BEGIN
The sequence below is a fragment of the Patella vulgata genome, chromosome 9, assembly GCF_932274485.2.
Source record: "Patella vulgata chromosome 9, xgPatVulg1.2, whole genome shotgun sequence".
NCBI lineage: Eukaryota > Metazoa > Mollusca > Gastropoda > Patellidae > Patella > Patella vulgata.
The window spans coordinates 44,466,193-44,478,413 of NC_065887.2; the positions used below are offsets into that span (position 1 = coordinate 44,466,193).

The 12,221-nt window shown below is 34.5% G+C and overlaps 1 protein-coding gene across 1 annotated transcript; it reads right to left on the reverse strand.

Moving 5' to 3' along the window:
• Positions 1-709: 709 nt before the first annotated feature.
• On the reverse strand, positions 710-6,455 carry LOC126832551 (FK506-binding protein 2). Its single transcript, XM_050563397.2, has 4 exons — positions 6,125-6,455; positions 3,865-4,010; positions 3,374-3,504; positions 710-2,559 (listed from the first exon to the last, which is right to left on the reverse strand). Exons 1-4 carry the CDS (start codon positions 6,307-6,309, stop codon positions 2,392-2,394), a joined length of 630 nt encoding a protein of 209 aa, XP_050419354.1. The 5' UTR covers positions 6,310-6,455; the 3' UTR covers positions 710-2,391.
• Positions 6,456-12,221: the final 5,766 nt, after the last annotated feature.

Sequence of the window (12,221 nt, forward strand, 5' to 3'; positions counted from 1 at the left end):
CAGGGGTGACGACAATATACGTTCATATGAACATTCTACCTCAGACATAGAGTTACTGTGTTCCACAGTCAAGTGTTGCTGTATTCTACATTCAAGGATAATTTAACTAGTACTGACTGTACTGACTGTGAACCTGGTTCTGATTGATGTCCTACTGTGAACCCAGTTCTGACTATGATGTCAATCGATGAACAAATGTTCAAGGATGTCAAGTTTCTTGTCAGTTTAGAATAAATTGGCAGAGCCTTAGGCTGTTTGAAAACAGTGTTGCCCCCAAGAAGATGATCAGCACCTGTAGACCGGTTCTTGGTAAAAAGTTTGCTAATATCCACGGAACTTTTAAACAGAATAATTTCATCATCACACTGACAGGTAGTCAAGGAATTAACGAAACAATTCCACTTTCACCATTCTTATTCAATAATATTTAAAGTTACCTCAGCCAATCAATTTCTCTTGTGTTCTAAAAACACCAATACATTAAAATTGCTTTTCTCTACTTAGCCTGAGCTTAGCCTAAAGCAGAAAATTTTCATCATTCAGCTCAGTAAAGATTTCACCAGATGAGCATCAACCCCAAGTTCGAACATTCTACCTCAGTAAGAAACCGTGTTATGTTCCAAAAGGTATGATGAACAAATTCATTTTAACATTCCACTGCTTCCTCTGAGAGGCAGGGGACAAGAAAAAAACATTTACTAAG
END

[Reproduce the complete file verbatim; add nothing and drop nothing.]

The sequence below is a fragment of the Patella vulgata genome, chromosome 9, assembly GCF_932274485.2.
Source record: "Patella vulgata chromosome 9, xgPatVulg1.2, whole genome shotgun sequence".
NCBI lineage: Eukaryota > Metazoa > Mollusca > Gastropoda > Patellidae > Patella > Patella vulgata.
The window spans coordinates 44,466,193-44,478,413 of NC_065887.2; the positions used below are offsets into that span (position 1 = coordinate 44,466,193).

The 12,221-nt window shown below is 34.5% G+C and overlaps 1 protein-coding gene across 1 annotated transcript; it reads right to left on the reverse strand.

Moving 5' to 3' along the window:
• Positions 1-709: 709 nt before the first annotated feature.
• On the reverse strand, positions 710-6,455 carry LOC126832551 (FK506-binding protein 2). Its single transcript, XM_050563397.2, has 4 exons — positions 6,125-6,455; positions 3,865-4,010; positions 3,374-3,504; positions 710-2,559 (listed from the first exon to the last, which is right to left on the reverse strand). Exons 1-4 carry the CDS (start codon positions 6,307-6,309, stop codon positions 2,392-2,394), a joined length of 630 nt encoding a protein of 209 aa, XP_050419354.1. The 5' UTR covers positions 6,310-6,455; the 3' UTR covers positions 710-2,391.
• Positions 6,456-12,221: the final 5,766 nt, after the last annotated feature.

Sequence of the window (12,221 nt, forward strand, 5' to 3'; positions counted from 1 at the left end):
CAGGGGTGACGACAATATACGTTCATATGAACATTCTACCTCAGACATAGAGTTACTGTGTTCCACAGTCAAGTGTTGCTGTATTCTACATTCAAGGATAATTTAACTAGTACTGACTGTACTGACTGTGAACCTGGTTCTGATTGATGTCCTACTGTGAACCCAGTTCTGACTATGATGTCAATCGATGAACAAATGTTCAAGGATGTCAAGTTTCTTGTCAGTTTAGAATAAATTGGCAGAGCCTTAGGCTGTTTGAAAACAGTGTTGCCCCCAAGAAGATGATCAGCACCTGTAGACCGGTTCTTGGTAAAAAGTTTGCTAATATCCACGGAACTTTTAAACAGAATAATTTCATCATCACACTGACAGGTAGTCAAGGAATTAACGAAACAATTCCACTTTCACCATTCTTATTCAATAATATTTAAAGTTACCTCAGCCAATCAATTTCTCTTGTGTTCTAAAAACACCAATACATTAAAATTGCTTTTCTCTACTTAGCCTGAGCTTAGCCTAAAGCAGAAAATTTTCATCATTCAGCTCAGTAAAGATTTCACCAGATGAGCATCAACCCCAAGTTCGAACATTCTACCTCAGTAAGAAACCGTGTTATGTTCCAAAAGGTATGATGAACAAATTCATTTTAACATTCCACTGCTTCCTCTGAGAGGCAGGGGACAAGAAAAAAACATTTACTAAG